On Saturday, January 28, Sinfonietta Rīga invites the concertgoers to the Great Guild Hall where Finnish conductor Juha Kangas, a brilliant interpreter of Wolfgang Amadeus Mozart and tireless promoter of Nordic music, will present the Haffner Symphony, written by the celebrated Austrian genius in 1782, as well as two contemporary opuses by composers Pehr Henrik Nordgren (Finland) and Onutė Narbutaitė (Lithuania). The final piece of the evening will be a captivating performance of Mozart's Piano Concerto No. 23 by accomplished Latvian pianist Reinis Zariņš visiting from London.


Finnish conductor's return to Riga feels almost predetermined – after all, Juha Kangas is the laureate of the Grand Music Award of Latvia (1997). This time the emphasis is on his great lifelong passion – the study of Mozart's musical heritage. Together with the Sinfonietta Rīga musicians, Kangas will weave again the vibrant fabric of the Symphony No. 35 in D major, better known as the Haffner Symphony – named after the Salzburg noblemen.


The symphony has a history. Already in 1776, friend of Leopold Mozart and early supporter of Wolfgang Amadeus Mozart's concert tours – the magistrate of Salzburg Sigmund Haffner Sr. commissioned Mozart to write a piece for his daughter Marie Elizabeth's wedding. The Haffners were truly delighted – the majestic serenade had both the grandeur suited for venerable citizens of Salzburg and the effortless joy and effervescence characteristic to Mozart's music. Six years later the Haffners requested another serenade, this time for Sigmund Haffner Jr.'s nobilitation. It is not clear if Mozart, who in the July of 1782 worked on his opera The Abduction from the Seraglio and was about to marry Constanze Weber, completed the serenade in time for the ceremony, but by the end of the year he informed his father of his intention to present the serenade independently as a concert. Mozart returned to the score and decided to profoundly rework it, dropping the introductory march and one of the minuets, and  topped up the orchestration with two flutes and two clarinets. Thus the serenade acquired symphonic character, and in this form was first performed in the Vienna Burgtheater on March 23, 1783.

Along with the Haffner Symphony another outstanding piece by Mozart will be performed – his Piano Concerto No. 23 in A major. Written in 1786, shortly before the première of the celebrated opera The Marriage of Figaro, the concerto was evidently influenced by it, acquiring dramatic character. The exposition of the concerto feels somewhat operatic, and the throbbing, melancholic Adagio contains the theme from another acclaimed Mozart's stage work – his opera Don Giovanni – “Ah! taci ingiusto core!”

The performance of the Piano Concerto No. 23 in the Great Guild Hall promises to be an event in itself, as it will be interpreted by Reinis Zariņš, one of the top Latvian pianists of our times. His name would deserve recognition just for his passion towards performances of Latvian composers; but there is another lovely detail that is common to the seasoned pianist Zariņš, who has performed across Europe and North America, and Sinfonietta Rīga chamber orchestra – they both are three-time recipients of the Grand Music Award of Latvia.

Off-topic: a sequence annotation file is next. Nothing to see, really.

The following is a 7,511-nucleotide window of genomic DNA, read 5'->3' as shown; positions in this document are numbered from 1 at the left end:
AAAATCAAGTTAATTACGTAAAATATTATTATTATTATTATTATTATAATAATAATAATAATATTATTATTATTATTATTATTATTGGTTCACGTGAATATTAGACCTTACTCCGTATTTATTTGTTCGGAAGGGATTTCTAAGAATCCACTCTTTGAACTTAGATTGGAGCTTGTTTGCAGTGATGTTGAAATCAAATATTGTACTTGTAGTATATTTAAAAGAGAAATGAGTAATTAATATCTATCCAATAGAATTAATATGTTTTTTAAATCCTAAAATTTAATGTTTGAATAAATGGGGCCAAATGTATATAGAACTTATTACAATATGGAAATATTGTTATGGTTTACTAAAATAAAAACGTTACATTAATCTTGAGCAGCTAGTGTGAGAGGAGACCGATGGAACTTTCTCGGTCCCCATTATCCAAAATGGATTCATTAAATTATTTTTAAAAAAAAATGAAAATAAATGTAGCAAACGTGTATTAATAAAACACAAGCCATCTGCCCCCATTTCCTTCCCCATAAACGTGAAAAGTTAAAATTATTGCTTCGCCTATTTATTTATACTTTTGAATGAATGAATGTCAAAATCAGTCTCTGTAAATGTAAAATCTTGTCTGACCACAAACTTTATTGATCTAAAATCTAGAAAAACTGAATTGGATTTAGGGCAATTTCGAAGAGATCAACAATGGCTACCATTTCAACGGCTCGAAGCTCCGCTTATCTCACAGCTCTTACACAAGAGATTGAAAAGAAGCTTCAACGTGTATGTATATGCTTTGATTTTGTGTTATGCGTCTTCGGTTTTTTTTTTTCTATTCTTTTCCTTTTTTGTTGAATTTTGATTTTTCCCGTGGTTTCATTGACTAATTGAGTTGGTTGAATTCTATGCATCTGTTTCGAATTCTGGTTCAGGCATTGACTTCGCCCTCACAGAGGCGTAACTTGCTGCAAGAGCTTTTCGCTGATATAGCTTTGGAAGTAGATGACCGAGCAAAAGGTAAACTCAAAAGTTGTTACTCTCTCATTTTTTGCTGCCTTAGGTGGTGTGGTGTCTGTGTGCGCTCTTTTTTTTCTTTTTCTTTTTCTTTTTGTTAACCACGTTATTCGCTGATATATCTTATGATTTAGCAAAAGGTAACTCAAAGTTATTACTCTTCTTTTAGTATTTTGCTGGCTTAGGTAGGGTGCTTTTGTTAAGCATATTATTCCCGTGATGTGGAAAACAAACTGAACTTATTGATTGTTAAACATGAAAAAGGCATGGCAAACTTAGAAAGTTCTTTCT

Along with his fondness for Mozart, Juha Kangas is well-known as a tireless promoter of Baltic and Nordic music. In 1997 the Finnish conductor was awarded the Grand Music Award of Latvia for his contribution to the promotion of Latvian music.

In the limelight of the Grand Guild Hall we will also be presented the Rock Score for 19 string instruments, composed by Pehr Henrik Nordgren, a colleague and compatriot of Kangas. Finally, the Baltics will be represented by the most prominent Lithuanian contemporary composer Onutė Narbutaitė and her piece "Was there a butterfly?"


Narbutaitė's works have been performed in Europe, North America and South Korea, and her recognition has come about largely thanks to Juha Kangas, who regularly performs and records her cerebral, exquisite compositions with the Ostrobothnian Chamber Orchestra.

Without a doubt, the professional and spiritual connection between Kangas and fellow Finnish composer Pehr Henrik Nordgren is even tighter. The latter might be viewed as a sort of hippy of the academic music realm: he studied music both in his native Finland and Japan, but then settled down in Finland and spent the rest of his life in the tiny town of Kaustinen, known as the Mecca of Finnish folk music.


Each in their own way, both composers represent the vibrations of their native lands – their musical culture and sonic space, their Nordic sparkle and local traditions. Their music is saturated with an authenticity that is hard to express in words, but it is not an accident that this music remains a great passion of Juha Kangas, and, similarly to Mozart's heritage, continues to speak of the vitality and colourfulness of its homelands with a particular acuteness and honesty.


Photo by: Andris Sproģis  ©, Aiga Ozo © 

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